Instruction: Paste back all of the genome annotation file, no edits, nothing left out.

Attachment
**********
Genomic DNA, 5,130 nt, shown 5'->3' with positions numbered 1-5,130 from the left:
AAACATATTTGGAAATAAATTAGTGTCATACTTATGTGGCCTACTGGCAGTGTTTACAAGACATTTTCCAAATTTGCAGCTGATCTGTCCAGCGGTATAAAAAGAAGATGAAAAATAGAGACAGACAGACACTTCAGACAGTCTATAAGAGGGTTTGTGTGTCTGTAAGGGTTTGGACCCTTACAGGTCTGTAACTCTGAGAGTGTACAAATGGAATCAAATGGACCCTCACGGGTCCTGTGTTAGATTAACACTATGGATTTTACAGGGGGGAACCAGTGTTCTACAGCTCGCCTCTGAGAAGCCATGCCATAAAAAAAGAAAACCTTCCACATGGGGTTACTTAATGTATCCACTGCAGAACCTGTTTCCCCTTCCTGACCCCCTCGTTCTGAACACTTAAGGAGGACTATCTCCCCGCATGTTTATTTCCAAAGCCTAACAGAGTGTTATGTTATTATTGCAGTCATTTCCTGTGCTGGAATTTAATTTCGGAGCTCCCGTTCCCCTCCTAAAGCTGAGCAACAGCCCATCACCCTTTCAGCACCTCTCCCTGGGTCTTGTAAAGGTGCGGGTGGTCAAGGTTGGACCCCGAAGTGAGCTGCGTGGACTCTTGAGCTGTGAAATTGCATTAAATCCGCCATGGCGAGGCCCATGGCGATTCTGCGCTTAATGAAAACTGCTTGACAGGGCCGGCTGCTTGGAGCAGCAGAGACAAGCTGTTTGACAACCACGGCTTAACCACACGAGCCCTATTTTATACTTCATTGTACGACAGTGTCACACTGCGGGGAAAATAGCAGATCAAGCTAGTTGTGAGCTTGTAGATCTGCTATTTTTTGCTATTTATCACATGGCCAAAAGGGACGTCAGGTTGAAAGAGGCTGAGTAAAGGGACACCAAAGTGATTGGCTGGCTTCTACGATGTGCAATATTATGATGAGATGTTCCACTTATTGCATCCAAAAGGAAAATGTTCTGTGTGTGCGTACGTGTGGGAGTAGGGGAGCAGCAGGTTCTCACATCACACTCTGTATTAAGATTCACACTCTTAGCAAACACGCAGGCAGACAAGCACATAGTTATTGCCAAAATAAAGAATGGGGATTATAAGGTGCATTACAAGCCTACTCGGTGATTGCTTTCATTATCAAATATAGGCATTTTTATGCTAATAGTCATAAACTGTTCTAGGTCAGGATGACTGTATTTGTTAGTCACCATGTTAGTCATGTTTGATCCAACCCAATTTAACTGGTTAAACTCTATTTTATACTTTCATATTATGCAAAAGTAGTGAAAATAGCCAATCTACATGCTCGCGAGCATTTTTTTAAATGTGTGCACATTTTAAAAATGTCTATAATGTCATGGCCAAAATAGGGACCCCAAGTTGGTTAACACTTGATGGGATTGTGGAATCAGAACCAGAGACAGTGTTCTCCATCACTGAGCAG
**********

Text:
Genomic DNA, 5,130 nt, shown 5'->3' with positions numbered 1-5,130 from the left:
AAACATATTTGGAAATAAATTAGTGTCATACTTATGTGGCCTACTGGCAGTGTTTACAAGACATTTTCCAAATTTGCAGCTGATCTGTCCAGCGGTATAAAAAGAAGATGAAAAATAGAGACAGACAGACACTTCAGACAGTCTATAAGAGGGTTTGTGTGTCTGTAAGGGTTTGGACCCTTACAGGTCTGTAACTCTGAGAGTGTACAAATGGAATCAAATGGACCCTCACGGGTCCTGTGTTAGATTAACACTATGGATTTTACAGGGGGGAACCAGTGTTCTACAGCTCGCCTCTGAGAAGCCATGCCATAAAAAAAGAAAACCTTCCACATGGGGTTACTTAATGTATCCACTGCAGAACCTGTTTCCCCTTCCTGACCCCCTCGTTCTGAACACTTAAGGAGGACTATCTCCCCGCATGTTTATTTCCAAAGCCTAACAGAGTGTTATGTTATTATTGCAGTCATTTCCTGTGCTGGAATTTAATTTCGGAGCTCCCGTTCCCCTCCTAAAGCTGAGCAACAGCCCATCACCCTTTCAGCACCTCTCCCTGGGTCTTGTAAAGGTGCGGGTGGTCAAGGTTGGACCCCGAAGTGAGCTGCGTGGACTCTTGAGCTGTGAAATTGCATTAAATCCGCCATGGCGAGGCCCATGGCGATTCTGCGCTTAATGAAAACTGCTTGACAGGGCCGGCTGCTTGGAGCAGCAGAGACAAGCTGTTTGACAACCACGGCTTAACCACACGAGCCCTATTTTATACTTCATTGTACGACAGTGTCACACTGCGGGGAAAATAGCAGATCAAGCTAGTTGTGAGCTTGTAGATCTGCTATTTTTTGCTATTTATCACATGGCCAAAAGGGACGTCAGGTTGAAAGAGGCTGAGTAAAGGGACACCAAAGTGATTGGCTGGCTTCTACGATGTGCAATATTATGATGAGATGTTCCACTTATTGCATCCAAAAGGAAAATGTTCTGTGTGTGCGTACGTGTGGGAGTAGGGGAGCAGCAGGTTCTCACATCACACTCTGTATTAAGATTCACACTCTTAGCAAACACGCAGGCAGACAAGCACATAGTTATTGCCAAAATAAAGAATGGGGATTATAAGGTGCATTACAAGCCTACTCGGTGATTGCTTTCATTATCAAATATAGGCATTTTTATGCTAATAGTCATAAACTGTTCTAGGTCAGGATGACTGTATTTGTTAGTCACCATGTTAGTCATGTTTGATCCAACCCAATTTAACTGGTTAAACTCTATTTTATACTTTCATATTATGCAAAAGTAGTGAAAATAGCCAATCTACATGCTCGCGAGCATTTTTTTAAATGTGTGCACATTTTAAAAATGTCTATAATGTCATGGCCAAAATAGGGACCCCAAGTTGGTTAACACTTGATGGGATTGTGGAATCAGAACCAGAGACAGTGTTCTCCATCACTGAGCAG